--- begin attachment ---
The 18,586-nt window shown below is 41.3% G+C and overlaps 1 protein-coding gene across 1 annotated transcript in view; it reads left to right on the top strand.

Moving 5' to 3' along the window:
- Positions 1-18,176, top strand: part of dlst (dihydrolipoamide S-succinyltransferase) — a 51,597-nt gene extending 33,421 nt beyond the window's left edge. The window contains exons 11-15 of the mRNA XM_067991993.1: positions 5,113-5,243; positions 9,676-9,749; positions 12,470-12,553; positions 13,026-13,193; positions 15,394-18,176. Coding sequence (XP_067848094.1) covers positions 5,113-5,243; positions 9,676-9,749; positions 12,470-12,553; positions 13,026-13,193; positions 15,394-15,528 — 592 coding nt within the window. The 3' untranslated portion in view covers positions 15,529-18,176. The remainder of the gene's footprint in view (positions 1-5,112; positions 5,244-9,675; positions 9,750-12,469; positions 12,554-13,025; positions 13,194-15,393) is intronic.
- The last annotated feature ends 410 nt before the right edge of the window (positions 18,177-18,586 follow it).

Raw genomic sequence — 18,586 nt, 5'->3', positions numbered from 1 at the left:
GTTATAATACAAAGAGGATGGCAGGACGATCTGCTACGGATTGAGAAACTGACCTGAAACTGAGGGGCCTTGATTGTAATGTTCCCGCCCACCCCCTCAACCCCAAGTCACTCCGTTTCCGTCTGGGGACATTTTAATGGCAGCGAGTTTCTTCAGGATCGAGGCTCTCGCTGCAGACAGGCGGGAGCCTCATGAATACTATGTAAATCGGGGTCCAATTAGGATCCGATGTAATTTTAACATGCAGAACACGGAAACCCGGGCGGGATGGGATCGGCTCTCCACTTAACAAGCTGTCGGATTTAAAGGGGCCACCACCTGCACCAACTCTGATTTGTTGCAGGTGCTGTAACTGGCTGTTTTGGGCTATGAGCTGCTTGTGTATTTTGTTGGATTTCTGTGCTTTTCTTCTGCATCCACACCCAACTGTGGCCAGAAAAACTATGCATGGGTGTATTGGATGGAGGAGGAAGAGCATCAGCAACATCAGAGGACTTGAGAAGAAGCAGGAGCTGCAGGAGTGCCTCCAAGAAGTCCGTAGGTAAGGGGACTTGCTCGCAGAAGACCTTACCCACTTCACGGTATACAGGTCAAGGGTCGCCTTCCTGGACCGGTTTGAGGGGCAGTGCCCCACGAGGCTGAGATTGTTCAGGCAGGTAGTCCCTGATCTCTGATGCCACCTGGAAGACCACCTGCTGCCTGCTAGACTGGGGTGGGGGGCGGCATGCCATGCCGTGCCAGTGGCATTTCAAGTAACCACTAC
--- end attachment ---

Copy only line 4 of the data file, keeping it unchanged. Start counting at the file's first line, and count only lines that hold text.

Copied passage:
- The last annotated feature ends 410 nt before the right edge of the window (positions 18,177-18,586 follow it).